The first layer utilizes two Perlin noise values to create a more unpredictable pattern. One is finely detailed, while the other captures larger spots. By experimenting with the noiseDetail function, I achieved a unique, parchment-like texture. Essentially, it adds or subtracts from the current brightness value of the pixel, tweaking the existing pixel brightness.

The next noise layer spreads more evenly throughout the image. Using Perlin noise again, I added a cloud-like touch by calculating a small deviation from the current RGB values of the pixel to create some subtle colored noise.

The introduction of these noise passes resulted in a small but noticeable increase in contrast in the underpainting. All outlines are layered on top of these noise passes, preserving the sharpness and clarity of the additional line work.

Underpainting and texture detail

For every resulting shape, several choices are made: whether the shape will be rounded, if its outline is shown, and if any internal hatching or inset shapes are visible.


The chance of rounding shapes depends on a global parameter. Shapes that are more rounded evoke a more organic feel, whereas those less rounded lend a more structured aesthetic to the design. This accentuates the visual interplay between the two styles. In essence, this rounding serves as a visual metaphor for the concept of rounding seen in the mitosis process.

I experimented with various polygon rounding techniques. My initial approach involved using bezier curves, which produced promising results. However, I eventually settled on Chaikin rounding. Its advantage lies in the creation of rounding using numerous straight lines, simplifying subsequent intersection calculations for these shapes.

In simple terms, Chaikin rounding involves “cutting corners" at the 25% and 75% marks of each edge's length. This doubles the number of edges. Iterating this process several times increases the edge count but also enhances the visual perception of rounding.

Bezier rounding test and Chaikin rounding in the final design


I wanted to add a hatching pattern to selected polygons to add more depth and surface detail to the design. To achieve this, I crafted a hatching algorithm, starting with a simple rectangle before advancing to a more complex polygon-based algorithm. This really deserves an article on its own as it proved to be more difficult than it looked at first sight. In general, I consider the bounding box of the polygon, draw its diagonals and then construct the hatching lines from these diagonals, based on the given angle. Next, I introduced an easing function to these hatching lines, producing gradient hatchings by gradually modulating the spacing between the lines.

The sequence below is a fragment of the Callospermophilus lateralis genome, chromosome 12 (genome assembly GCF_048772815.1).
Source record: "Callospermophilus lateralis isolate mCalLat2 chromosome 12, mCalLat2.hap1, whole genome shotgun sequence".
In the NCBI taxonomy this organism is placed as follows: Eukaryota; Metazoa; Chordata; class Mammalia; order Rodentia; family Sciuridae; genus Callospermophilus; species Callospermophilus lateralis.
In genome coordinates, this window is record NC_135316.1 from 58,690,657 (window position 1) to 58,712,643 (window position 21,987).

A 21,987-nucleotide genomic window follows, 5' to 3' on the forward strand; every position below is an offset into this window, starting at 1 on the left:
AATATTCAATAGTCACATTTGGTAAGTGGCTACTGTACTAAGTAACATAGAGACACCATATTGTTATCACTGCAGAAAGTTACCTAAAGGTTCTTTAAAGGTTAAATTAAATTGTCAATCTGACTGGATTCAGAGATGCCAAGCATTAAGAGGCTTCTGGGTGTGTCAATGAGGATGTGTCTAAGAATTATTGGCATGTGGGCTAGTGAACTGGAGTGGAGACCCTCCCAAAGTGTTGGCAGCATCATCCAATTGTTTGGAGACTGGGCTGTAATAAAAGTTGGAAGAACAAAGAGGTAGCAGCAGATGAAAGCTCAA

Polygon (with Chaikin rounding) hatching with easing


For added dimension and detail, some polygons incorporate inset shapes. The challenge in developing a polygon offset algorithm — particularly for insets rather than outsets — was identifying when the shape begins to overlap itself. These inset shapes are evenly spaced at specific intervals, and to introduce variation, some are intentionally omitted.

Inset detail and the overall composition


The design incorporates two distinct border types, each offering multiple configuration possibilities: one for the background lines and another for the polygon shapes.

For the background lines, the border can either be minimal or entirely absent. The absence of a border leads to a full bleed on this layer, allowing the design to seamlessly extend to the edges of the canvas. In addition, for the polygon shapes, there are various margin width options available, including an option with no margin, which similarly results in a full bleed.

The design features multiple border options, each creating a distinct visual impact. One setting allows the artwork to extend fully to the canvas edge, while others utilize varying margin widths, adding white space. The variation in these margins not only elevates the overall aesthetic but can also accentuate the shapes edges and background lines.

Designs with full bleed and maximum border

Animation and interaction

The final composition unfolds through a dynamic animation, layer by layer. Initially, viewers are presented with the pristine underpainting. As the animation unfolds, additional elements such as background lines, hatchings, insets, and outlines gradually overlay the base layer. For this animated revelation, all linework is segmented into smaller pieces. These segments are rendered based on their positions and the respective value extracted from a 2D Perlin noise field.

By pressing keys 0 to 6, you can export each output as a high-resolution file suitable for 300 dpi printing, ranging in sizes from A0 to A6, respectively.

Reveal animation and toggling layers